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How to Grow Mushrooms Indoors: Tips, Tricks & Step-By-Step Guide

meadow mushroom

Any gardener with a bit of experience under their belt should try to grow their own mushrooms. Mushrooms are a very healthy addition to any diet and are great as a pizza topping, in soups, or in salads. Unlike plants, mushrooms are best grown indoors, where they generally require much less work to grow. Let’s check out what you’ll need to grow your own mushrooms indoors and how exactly to go about it.

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Before You Get Started

First, you’ll have to determine what kind of mushroom you want to grow indoors. A few of the most popular choices are shiitake mushrooms, oyster mushrooms, and white button mushrooms.

Perhaps the most important thing to know about growing mushrooms is that they don’t reproduce via seeds in soil like plants do. Rather, they grow from spores in a substrate, which just means anything mushrooms can grow in. Spent coffee grounds are one example of a substrate, and so are compost and manure.

Next, you’ll need a dark, cool space for your mushrooms to grow. Mushrooms should be kept away from bright light. A cool basement or in the cabinet underneath a sink are two perfect spots.

Mushroom grow kits are commercially available online and at some select retailers and usually have everything you’ll need to grow your own mushrooms. If you purchased one of these kits, most of the same steps in this guide would apply.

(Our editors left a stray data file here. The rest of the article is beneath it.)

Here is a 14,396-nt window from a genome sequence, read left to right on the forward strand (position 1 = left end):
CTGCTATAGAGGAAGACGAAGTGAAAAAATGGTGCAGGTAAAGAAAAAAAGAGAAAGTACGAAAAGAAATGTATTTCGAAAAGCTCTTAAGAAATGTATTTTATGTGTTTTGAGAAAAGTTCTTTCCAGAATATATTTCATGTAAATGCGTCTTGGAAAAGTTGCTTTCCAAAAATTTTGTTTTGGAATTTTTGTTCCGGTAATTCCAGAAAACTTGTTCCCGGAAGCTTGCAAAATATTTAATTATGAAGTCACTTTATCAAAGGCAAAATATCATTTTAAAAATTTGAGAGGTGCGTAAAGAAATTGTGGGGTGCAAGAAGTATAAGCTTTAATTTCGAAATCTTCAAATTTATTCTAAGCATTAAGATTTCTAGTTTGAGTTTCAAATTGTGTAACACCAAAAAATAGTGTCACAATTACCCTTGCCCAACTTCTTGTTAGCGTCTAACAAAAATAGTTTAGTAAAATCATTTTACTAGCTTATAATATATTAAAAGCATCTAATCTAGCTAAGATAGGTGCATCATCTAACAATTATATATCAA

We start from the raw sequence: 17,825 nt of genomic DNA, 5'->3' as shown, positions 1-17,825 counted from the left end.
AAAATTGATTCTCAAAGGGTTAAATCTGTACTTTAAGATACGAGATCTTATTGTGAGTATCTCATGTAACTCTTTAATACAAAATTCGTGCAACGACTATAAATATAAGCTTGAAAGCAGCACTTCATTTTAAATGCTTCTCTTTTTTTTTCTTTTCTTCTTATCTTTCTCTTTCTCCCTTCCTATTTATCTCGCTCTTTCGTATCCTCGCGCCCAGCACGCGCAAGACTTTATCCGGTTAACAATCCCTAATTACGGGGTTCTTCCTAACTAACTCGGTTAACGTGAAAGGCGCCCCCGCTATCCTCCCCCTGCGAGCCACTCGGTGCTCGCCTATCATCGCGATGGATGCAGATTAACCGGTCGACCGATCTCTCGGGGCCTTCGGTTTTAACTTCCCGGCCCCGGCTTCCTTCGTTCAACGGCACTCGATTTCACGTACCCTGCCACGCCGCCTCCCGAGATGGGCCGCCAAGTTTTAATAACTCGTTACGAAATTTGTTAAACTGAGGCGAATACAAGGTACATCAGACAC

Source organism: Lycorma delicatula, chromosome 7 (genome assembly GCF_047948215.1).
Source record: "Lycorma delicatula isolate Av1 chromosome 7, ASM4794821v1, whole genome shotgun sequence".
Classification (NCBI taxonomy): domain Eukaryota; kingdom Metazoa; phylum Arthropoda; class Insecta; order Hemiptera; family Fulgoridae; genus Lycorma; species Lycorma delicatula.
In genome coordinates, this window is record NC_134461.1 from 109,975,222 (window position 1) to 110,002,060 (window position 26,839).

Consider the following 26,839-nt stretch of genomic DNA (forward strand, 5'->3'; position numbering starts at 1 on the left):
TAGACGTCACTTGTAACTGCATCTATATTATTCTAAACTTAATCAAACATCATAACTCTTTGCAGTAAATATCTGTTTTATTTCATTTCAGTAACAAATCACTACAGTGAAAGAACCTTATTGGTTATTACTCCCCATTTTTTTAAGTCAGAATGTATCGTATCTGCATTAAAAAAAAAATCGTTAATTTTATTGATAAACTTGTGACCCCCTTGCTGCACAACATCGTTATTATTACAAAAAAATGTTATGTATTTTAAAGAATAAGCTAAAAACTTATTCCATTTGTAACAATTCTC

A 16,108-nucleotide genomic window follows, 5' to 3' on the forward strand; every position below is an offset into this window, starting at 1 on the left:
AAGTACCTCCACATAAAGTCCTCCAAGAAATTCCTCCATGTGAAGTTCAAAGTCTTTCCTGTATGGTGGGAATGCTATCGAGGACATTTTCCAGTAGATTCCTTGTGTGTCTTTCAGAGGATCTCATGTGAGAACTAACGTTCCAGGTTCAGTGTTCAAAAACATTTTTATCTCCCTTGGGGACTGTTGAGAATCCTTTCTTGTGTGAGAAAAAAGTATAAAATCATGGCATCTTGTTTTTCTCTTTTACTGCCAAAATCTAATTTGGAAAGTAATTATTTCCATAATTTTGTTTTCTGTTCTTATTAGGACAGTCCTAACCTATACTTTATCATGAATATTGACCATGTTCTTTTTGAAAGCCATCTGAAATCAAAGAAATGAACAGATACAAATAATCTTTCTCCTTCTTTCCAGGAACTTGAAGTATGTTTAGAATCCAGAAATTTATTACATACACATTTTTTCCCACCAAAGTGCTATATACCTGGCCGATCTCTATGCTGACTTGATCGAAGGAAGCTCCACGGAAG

Let’s break down exactly what you’ll need for your mushrooms to flourish.

green gill mushroom
Image Credit: Rakhmat Darmawan, Shutterstock

You Will Need:

What you need
  • Dark, cool space
  • Mushroom spawn (typically spores mixed with sawdust)
  • Substrate
  • Planting tray (wood, plastic, or metal)
  • Potting soil
  • Knife
  • Thermometer (optional)
  • Heating mat (optional but helpful)

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Step-By-Step Instructions for Growing Mushrooms Indoors

1.   Set Up Substrate

mushroom plant
Image Credit: stux, Pixabay

Fill up your planting tray with a combo of manure and compost or whatever substrate you have available. Leave about an inch of space on top of the substrate, which is where you’ll put your spores.

During this initial incubation period, the spawn and substrate must stay moist. Also, until your spores incubate, they’ll need to stay at about 70°F. During this stage, the warmth will help the spawn to spread and grow.

2. Keep Spores & Substrate Moist

Until the spawn incubates, which may take about 3 weeks, you’ll have to keep the tray moist. To do so, simply mist the tray daily with some water out of a spray bottle. Alternatively, you can skip the daily mist and simply drape some wet or damp towels over the tray. If your home is a little too cool, use a heating pad or place the tray in a warmer part of your home. Remember that 70°F is the goal!

3. Lower the Temperature When Spawn Incubates